Unfortunately, my Glock 26L custom started having reliability issues last year because the slide was damaged. The gun wouldn’t lock open anymore on an empty mag, so I retired it. Now I’m on a quest for the perfect single stack with the same number of rounds. Photo: author

There is no replacement for reliability from the best handgun

People are making excuses for their guns less and less often … and this is critical. If a gun isn’t reliable, you shouldn’t be carrying it for personal defense. With my students, I often make the comparison between guns and cars. People generally need their cars everyday. People rely on their cars to get them to work, to move their families around, and to meet their obligations. Cars must be reliable and functional. You may want a 1968 Corvette Stingray, but if you live in New Hampshire and have a family of four, there is no way you will have that car as your primary vehicle.

Thankfully, we don’t need our guns every day, but that means people can buy and carry eccentric choices that they “like,” and they’ll probably never have to confront their illogical fetish-driven decision. But as I mentioned earlier, fewer and fewer people carrying guns for self-defense are gun collectors today. They aren’t looking for something to impress their friends with during Open Carry Day at Cracker Barrel or to post cool pictures of on Instagram… they just want a reliable tool they can have at the ready to protect themselves and their families with.

Tell me again why S&W took a huge leap backward with the Shield model by putting a hard-to-use manual safety lever on it? Photo: Smith & Wesson


A plethora of firearm designs do a good job of meeting the needs of those interested in personal defense. There are a handful that I consider great choices. For years, I’ve consistently recommended three to those looking for an efficient defensive handgun: Glock, M&P, and the Springfield XD series. All those brands have entered the single-stack arena in the last couple of years. Most people agree that Glock missed the mark by going .380 instead of 9mm. As much as people love the M&P Shield, I think that their inclusion of an almost-impossible-to-use-efficiently manual safety was a fail. Springfield faltered with an early recall of the 9mm XD-S, but has now rallied to offer what I think is the best single stack from the three major manufacturers of modern striker-fired defensive handguns: the XD-S 4? model. I think the trend will continue and we’ll see more great options for those looking for guns with the right combination of reliability, shootability and carryability.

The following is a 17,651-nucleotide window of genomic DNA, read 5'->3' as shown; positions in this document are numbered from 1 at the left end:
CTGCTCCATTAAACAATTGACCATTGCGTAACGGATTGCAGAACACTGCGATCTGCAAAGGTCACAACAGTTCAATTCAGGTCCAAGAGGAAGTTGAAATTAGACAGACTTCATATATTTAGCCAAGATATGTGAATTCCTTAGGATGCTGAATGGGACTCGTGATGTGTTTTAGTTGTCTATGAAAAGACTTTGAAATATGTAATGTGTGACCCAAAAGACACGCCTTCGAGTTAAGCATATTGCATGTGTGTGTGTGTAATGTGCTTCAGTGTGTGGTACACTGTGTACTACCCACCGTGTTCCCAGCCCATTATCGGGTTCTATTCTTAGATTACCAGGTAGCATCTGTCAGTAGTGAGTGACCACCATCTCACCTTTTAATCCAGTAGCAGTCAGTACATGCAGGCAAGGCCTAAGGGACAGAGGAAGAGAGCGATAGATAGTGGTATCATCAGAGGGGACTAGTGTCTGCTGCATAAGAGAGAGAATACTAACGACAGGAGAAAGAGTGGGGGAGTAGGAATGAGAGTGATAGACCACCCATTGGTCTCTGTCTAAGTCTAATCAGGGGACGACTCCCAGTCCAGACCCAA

Who’s going to come out with the perfect defensive carry gun? What will it look like? When will it get here? I don’t know, but if I get to vote, here’s what I want:

To date, exactly zero manufacturers have asked to ship defensive guns with our I.C.E. Claw Sights… maybe someday? Photo: author

  • 10+1 round single-stack 9mm defensive pistol
  • Striker fired
  • No manual safety (outside of trigger block and possibly a grip safety)
  • Low bore height relative to hand
  • 4- to 5-inch barrel
  • Magazine must extend beyond mag well and not contact hand during standard firing with proper grip
  • Large ejection port
  • Non-sloped stock sights with wide rear notch (.180) and square painted front (.140) … I.C.E. Claws perhaps?
  • Trigger pull around five pounds
  • First shot trigger travel of .4-.6 inch, little over-travel and relatively short reset
  • Ambidextrous mag release (or easily switchable by user)
  • Aggressive rear slide serrations
  • Rounded front of trigger guard
  • Tapered leading edge of slide at muzzle
  • Simple take-down and minimal number of fieldstripped parts

I think that would be a nice package. If any manufacturers print this out and give it to the engineers, do me a favor and mention me in the credits, after you make sure it is actually reliable … with Winchester Defender ammunition. Also please don’t announce it until it is actually ready. Maybe we could do a chopped grip 7+1 I.C.E. Limited Edition for those who choose center-line carry?

That would be cool.

Good luck!

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36 Responses to “Concealed Carry Guns – Best Handgun”